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Saint Apollinaris
  July 23rd  

    St. Apollinaris was the first bishop of Ravenna, and its only known martyr. His acts say that he was born at Antioch, a disciple of St. Peter, and made by him bishop of Ravenna, but this is an invention of the seventh century, when the pretensions of that see were in need of support. He was famous among the earlier martyrs, and the high veneration which the Church paid early to his memory is a sufficient testimony to his sanctity and apostolic spirit; but no reliance can be put in his legend. According to it he miraculously healed the wife of an official and converted her and her husband, cured one Boniface who was dumb, and made many converts, for which he was flogged and chased from the city; he preached the gospel in Bologna and converted the household of the patrician Rufinus, and was banished from thence and wrecked on the Dalmatian coast, where his preaching caused him to be ill-treated. Three time he returned to his see, and each time was captured, tortured, and driven out again; the fourth time the Emperor Vespasian issued a decree of banishment against Christians, and for a time Apollinaris lay in hiding with the connivance of a Christian centurion; but he was recognized and set upon by the mob at Classis, a suburb of the city, knocked about, and left for dead. St Peter Chrysologus, the most ollustrious among his successors, has left a sermon in his honor, in which he styles him martyr; but adds that God preserved him a long time to His Church, and did not suffer the persecutors to take away his life. So he may have been a martyr only by the torments he endured for Christ. The name of St Apollinaris occurs in the canon of the Milanese Mass.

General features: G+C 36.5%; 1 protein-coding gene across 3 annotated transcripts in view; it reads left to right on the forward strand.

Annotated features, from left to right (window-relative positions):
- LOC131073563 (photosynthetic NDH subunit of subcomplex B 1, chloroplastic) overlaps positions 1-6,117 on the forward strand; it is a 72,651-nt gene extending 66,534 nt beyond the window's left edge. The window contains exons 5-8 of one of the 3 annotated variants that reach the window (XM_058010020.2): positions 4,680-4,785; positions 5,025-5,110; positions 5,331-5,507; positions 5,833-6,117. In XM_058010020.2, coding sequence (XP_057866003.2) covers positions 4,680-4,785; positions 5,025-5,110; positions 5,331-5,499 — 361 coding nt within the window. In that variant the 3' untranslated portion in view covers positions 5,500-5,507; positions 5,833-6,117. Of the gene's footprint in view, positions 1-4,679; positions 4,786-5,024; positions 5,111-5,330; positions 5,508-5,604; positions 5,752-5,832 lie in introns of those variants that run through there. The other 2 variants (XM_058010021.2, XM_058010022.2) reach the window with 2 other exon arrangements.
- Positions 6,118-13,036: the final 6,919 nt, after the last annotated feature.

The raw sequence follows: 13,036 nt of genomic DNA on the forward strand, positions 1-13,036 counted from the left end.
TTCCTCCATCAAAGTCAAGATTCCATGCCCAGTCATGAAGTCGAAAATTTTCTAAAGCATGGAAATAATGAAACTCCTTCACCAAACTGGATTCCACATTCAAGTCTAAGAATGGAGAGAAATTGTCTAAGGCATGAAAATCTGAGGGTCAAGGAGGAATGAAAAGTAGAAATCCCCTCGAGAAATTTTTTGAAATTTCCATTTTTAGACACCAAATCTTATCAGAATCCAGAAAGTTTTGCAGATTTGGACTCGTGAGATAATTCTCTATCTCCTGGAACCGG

St Peter Chrysologus in his sermons (no. 128) refers to St Apollinaris as first bishop of Ravenna and as a martyr. Beyond this we know very little. The life, printed in the Acta Sanctorum, July, vol. 5, is not of older date than the seventh century, and there is no reason to suppose it to be based on any genuine tradition. The subject has been fully discussed by Mgr Lanzoni in his essay Le fonti della leggenda di Sant' Apollinare di Ravenna (1915), and again in his book Le diocesi d'Italia ... (1923), pp. 455 seq., and see E. Will, S. Apollinaire de Ravenne (1936). Cf. also Delehaye, "L'Hagiographie ancienne de Ravenne" in Analecta Bollandiana, vol. xlvii (1929), pp. 5-30; Zattoni, La data della Passio S. Apollinaris (1904), with other later papers; M.G. Loreta, Le chiese di S. Apollinare (1924); and CMH., pp. 390-392.

Butler's Lives of The Saints, Herbert J. Thurston, S.J. and Donald Attwater